Israel's new policies seek to entrench its rule in Jerusalem

YUSUF SELMAN İNANÇ @yusufsinanc
ISTANBUL
Published 13.06.2019 00:28
Mirfat, the daughter of paramedic Mohammed al-Jdaili, mourns during her father's funeral in the central Gaza Strip on June 11, 2019.
Mirfat, the daughter of paramedic Mohammed al-Jdaili, mourns during her father's funeral in the central Gaza Strip on June 11, 2019.

A report by the International Crisis Group indicates that Israel's new policies, barring Jerusalem from becoming a Jewish-minority city in the coming decades, may deepen the conflict

Since its establishment, Israel has gradually been expanding its presence and control in Palestine, refusing to return to its pre-1967 borders. Amid the debate surrounding Israel's occupation of the Golan Heights, which both Israel and the U.S. look to legalize, a new report indicated that Israel was entrenching itself in East Jerusalem through cataloging certain territories in the Israel Land Registry.

Israeli authorities fear Jerusalem may become an Arab-dominated city, with the Jewish population dropping down to a minority in the coming decades. It is a fact that the birth rate of Palestinians is higher than that of Israelis. Therefore, Israel is seeking new ways to consolidate its power in the area. After the 1967 war, Israel occupied East Jerusalem but did not apply Israeli laws fully.

For instance, the land registration and school curriculum are not designed by Israel directly. On the other hand, Israel has not been investing in this area and therefore, there is clear inequality in the city. The Arab side is apparently poorer and less developed than the Jewish side. Last year, Israel launched a new plan to ostensibly develop the area.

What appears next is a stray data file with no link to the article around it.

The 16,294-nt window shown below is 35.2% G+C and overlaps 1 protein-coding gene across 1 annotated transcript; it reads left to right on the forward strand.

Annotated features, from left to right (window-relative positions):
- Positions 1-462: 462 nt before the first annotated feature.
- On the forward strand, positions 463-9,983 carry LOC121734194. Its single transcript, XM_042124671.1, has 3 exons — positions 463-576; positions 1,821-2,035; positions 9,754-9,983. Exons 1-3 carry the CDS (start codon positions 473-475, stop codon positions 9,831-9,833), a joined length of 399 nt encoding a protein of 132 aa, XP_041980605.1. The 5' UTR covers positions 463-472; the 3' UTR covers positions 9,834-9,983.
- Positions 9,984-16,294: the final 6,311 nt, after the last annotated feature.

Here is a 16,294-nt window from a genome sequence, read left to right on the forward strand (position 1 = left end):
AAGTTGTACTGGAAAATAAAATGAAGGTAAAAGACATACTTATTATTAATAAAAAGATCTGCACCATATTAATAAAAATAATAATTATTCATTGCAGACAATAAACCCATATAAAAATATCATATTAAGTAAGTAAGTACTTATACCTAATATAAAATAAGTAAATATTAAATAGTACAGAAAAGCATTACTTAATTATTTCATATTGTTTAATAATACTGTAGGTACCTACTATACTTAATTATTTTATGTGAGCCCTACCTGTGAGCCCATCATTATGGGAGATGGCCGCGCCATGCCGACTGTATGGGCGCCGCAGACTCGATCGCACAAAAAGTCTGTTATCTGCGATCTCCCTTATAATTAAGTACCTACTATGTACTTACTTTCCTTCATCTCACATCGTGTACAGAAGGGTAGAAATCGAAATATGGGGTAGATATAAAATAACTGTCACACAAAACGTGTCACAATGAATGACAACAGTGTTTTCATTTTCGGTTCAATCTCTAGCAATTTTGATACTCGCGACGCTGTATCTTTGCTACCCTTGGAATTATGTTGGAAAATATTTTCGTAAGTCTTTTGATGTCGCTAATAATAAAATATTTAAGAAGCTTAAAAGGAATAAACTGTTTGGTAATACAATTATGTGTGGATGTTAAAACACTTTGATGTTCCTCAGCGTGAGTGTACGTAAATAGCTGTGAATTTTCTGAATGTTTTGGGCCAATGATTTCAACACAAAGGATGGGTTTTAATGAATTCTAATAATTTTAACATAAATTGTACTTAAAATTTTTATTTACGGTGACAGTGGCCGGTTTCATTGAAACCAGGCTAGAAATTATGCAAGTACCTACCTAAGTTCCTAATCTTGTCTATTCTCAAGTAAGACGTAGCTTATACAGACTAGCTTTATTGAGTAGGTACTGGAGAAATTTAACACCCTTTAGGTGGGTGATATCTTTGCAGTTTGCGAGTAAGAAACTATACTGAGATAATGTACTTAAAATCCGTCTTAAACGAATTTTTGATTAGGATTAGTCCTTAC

A new report released by the International Crisis Group (ICG) indicated that Israel was "advancing new policies to entrench its de facto annexation of parts of occupied East Jerusalem." And the plan was part of this entrenchment: "In May 2018, with the stated aim of reducing socio-economic inequality, Israel adopted a five-year plan allocating $530 million to East Jerusalem. But the plan's real goal is to assert Israeli sovereignty, including, most dangerously, by cataloging all East Jerusalem's lands in the Israel Land Registry and inducing its schools to use Israeli curricula."

Moreover, the report claimed that Israeli authorities had another plan to protect the Jewish majority of the city through making changes in the municipal borders. "To protect Jerusalem's Jewish majority, Israeli leaders are thinking about redrawing the Israeli-demarcated municipal boundaries to remove Palestinian-populated areas that lie within these boundaries but to the east of the separation barrier," the report said, adding that this move would "deepen the conflict."

According to the report, Israeli politicians have failed to attract more Jews to move to East Jerusalem. Aside from attracting more Jews, many Israelis have been leaving the city, while Palestinians were determined to stay, despite difficult living conditions. The report claimed, "If the current demographic trends persist, Jerusalem could become a minority-Jewish city as early as 2045."

It is important to point out that the U.S. moved its embassy from Tel Aviv to Jerusalem last year. This was a major move in support of Israel. The report highlighted that with President Donald Trump's support and the increasing alliance between Israel and the Gulf countries, "Israel is phasing in a plan that would consolidate Israel's rule over East Jerusalem territory west of the separation barrier."

In conclusion, the report underlined that these policies would harm the current situation in the city and "would harm hundreds of thousands of Palestinians in East Jerusalem, particularly the more than 100,000 Palestinians in areas Israel may excise, and present a perilous precedent for Israeli annex ambitions in the West Bank."

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